‘Universalism’ vs. targeted aid

‘Universalism’ vs. targeted aid

Government social programs fall into two broad categories: Those that are available to everyone, regardless of income, such as Social Security and Medicare; and those that are targeted by income, such as Medicaid or food assistance. Robert Greenstein of Brookings, formerly the head of the Center on Budget and Policy Priorities, writes that “universal” programs have long been viewed as more durable and politically popular. But the targeted programs grew 40% faster than universal programs from 1979-2019. 

As these data suggest, multiple factors beyond whether a program is targeted or universal affect a program’s political strength. Of particular note is the spread in recent decades of what might be termed a new model of targeted program under which a program serves not only the poor but also people significantly above the poverty line and often a sizable share of the middle class. Nearly all targeted programs that expanded robustly now reflect this approach, which, among other things, may have lessened the racial imagery of these programs.

Reaction to SCOTUS setback for fair districts
The reaction by both sides to the Supreme Court’s decision to stop the process of redrawing Louisiana’s Congressional map was swift. While some cheered the decision to deny Black voters of the state fair representation in Congress, other voices decried the racist maps that will be used for the November elections. WAFB’s Chris Rosato has more on the reactions from the decision and suggestions on how to move forward: 

“I was extremely disappointed but quite honestly, I wasn’t surprised. This Supreme Court has showcased time and time again that they will use the emergency relief and shadow docket to make rulings on merits of the case,” said Davante Lewis with the Louisiana Budget Project. … “I think the step forward is allowing an independent commission and the people to have the right to see congressional districts and legislative districts form without political bias and party power being at the center of deciding how people are being represented,” said Lewis.

The city that still isn’t
The proposed breakaway city of St. George – narrowly approved in 2019 by voters in unincorporated parts of East Baton Rouge Parish – suffered another setback this week when the state treasurer refused to release $1 million approved by the Legislature to help with its formation. The reason? There’s no place to send the money. The Advocate’s Terry Jones has the latest on an effort that began as an effort to carve a majority-white school district out of a majority-Black parish. 

Louisiana’s Commissioner of Administration Jay Dardenne had asked State Treasurer John Schroder not to disburse the funds, even though the Legislature and governor had approved them. Dardenne and Schroder each noted the proposed city in southeast East Baton Rouge Rouge Parish has yet to be officially formed. “It is my understanding that the status of the city of St. George is still subject to legal challenges and therefore the city has not, as of this date, been legally incorporated,” Dardenne wrote in a June 20 letter to Schroder.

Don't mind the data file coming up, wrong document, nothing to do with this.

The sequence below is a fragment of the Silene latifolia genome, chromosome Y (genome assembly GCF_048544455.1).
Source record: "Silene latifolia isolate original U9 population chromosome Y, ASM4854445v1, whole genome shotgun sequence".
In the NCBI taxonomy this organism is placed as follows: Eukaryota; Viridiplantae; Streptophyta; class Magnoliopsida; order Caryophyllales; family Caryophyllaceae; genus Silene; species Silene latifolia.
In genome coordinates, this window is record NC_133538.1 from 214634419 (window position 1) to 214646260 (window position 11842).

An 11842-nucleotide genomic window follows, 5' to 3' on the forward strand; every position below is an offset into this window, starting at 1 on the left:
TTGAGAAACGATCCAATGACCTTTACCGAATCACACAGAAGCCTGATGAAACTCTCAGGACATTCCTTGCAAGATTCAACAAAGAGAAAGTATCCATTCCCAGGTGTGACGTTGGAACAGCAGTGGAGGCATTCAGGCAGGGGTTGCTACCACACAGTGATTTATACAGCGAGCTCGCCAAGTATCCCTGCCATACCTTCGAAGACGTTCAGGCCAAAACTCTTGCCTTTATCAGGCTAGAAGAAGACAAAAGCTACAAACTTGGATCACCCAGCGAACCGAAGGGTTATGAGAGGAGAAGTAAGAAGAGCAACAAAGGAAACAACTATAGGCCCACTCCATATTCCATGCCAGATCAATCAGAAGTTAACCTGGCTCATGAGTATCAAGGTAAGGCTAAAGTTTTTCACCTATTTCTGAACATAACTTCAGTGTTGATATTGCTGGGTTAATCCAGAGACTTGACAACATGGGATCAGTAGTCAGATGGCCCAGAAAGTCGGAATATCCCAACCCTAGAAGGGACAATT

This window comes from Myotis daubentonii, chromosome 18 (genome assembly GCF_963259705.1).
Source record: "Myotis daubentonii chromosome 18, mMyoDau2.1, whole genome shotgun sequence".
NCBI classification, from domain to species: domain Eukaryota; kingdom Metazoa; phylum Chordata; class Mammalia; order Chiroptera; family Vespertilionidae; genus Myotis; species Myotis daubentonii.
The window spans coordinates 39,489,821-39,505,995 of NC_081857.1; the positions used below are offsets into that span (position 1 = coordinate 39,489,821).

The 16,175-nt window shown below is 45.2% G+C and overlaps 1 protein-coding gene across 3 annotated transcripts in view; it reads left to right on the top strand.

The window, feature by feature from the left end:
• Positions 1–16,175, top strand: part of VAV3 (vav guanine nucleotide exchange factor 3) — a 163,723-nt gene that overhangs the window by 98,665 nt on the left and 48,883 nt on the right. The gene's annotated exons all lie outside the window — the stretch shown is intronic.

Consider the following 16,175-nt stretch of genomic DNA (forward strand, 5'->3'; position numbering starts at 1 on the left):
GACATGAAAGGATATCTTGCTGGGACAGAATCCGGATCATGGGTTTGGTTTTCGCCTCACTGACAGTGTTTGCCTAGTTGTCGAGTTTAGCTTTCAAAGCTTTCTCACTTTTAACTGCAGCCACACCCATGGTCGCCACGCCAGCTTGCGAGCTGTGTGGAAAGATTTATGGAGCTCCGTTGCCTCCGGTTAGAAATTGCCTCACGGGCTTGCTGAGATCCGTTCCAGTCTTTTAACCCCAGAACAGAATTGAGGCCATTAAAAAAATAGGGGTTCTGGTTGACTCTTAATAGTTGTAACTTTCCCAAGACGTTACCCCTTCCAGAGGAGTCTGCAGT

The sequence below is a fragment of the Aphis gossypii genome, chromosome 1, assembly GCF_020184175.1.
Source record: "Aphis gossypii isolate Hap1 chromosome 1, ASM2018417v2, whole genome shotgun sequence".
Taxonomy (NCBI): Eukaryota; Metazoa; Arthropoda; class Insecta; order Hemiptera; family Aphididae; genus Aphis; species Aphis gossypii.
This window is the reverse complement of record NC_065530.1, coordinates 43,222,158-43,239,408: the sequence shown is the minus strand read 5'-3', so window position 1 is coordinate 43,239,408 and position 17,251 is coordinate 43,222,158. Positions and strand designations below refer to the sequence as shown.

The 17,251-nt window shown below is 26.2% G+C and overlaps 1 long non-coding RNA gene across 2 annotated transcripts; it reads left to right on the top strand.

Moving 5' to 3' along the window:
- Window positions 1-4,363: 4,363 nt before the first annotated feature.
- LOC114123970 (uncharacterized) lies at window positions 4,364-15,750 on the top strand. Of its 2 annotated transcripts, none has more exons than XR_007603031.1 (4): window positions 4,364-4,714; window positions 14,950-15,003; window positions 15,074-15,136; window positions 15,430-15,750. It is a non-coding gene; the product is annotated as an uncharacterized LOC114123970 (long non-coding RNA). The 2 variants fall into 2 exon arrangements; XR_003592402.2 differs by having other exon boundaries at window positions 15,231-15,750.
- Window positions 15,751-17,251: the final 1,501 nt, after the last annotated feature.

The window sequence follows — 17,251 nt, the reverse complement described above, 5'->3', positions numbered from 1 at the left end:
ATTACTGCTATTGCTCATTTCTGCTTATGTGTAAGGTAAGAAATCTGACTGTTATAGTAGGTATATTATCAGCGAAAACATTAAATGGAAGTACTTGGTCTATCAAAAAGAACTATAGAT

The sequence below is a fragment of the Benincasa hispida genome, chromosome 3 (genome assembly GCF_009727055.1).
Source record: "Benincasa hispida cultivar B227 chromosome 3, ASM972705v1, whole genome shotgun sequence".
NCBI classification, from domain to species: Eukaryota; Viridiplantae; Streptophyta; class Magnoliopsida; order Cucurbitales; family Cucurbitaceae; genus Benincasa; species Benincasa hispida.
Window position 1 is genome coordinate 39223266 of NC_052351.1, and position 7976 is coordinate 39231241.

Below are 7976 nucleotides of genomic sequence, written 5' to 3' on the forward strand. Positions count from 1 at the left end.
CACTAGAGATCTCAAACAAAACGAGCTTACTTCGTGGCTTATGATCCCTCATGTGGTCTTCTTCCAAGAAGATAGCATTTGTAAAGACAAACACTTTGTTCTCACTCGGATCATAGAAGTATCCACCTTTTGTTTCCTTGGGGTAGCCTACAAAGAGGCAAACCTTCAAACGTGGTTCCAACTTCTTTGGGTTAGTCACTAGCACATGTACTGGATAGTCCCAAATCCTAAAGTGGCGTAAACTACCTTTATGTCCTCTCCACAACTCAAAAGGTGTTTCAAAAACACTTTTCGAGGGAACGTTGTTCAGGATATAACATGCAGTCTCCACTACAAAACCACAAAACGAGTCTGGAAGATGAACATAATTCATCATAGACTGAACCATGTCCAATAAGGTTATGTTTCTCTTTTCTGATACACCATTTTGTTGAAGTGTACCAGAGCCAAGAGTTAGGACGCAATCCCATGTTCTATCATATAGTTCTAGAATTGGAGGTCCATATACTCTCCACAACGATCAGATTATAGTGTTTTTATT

Democrats try to jumpstart stalled economic package 
Congressional Democratic leaders have finalized a proposal to lower prescription drug prices for seniors. Generally, the retooled plan enables the federal government to negotiate the prices of certain drugs on behalf of Medicare beneficiaries, a move Democrats say will reduce costs. But the proposal is also part of a larger plan by the majority party to appease Sen. Joe Manchin and revive their long-stalled economic package. The Washington Post’s Tony Romm has more on the timing and urgency of new economic relief. 

Privately, Schumer has told members of his caucus that a swift resolution would allow them to bring a new bill to the floor in late July, one of the sources said. To meet that goal, Democrats plan to present their new drug pricing proposal as soon as this week to the Senate’s parliamentarian, the sources said. … The renewed effort among Democrats to resurrect their agenda reflects the political and economic urgency of the moment. For more than a year, party lawmakers have scrambled to deliver on promises they made during the last election, including pledges to lower drug costs. But they have largely been unable to do so, stymied by one of their own members — an opposition that many Democrats fear might cost them control of Congress come November.

Number of the Day 
6,377 – Number of U.S. newspapers at the end of May, down from 8,891 in 2005. Papers have been closing at the rate of two per week since late 2019. Most of the 360 papers that have closed since 2019 were weekly papers serving small communities. (Source: Northwestern University via Associated Press)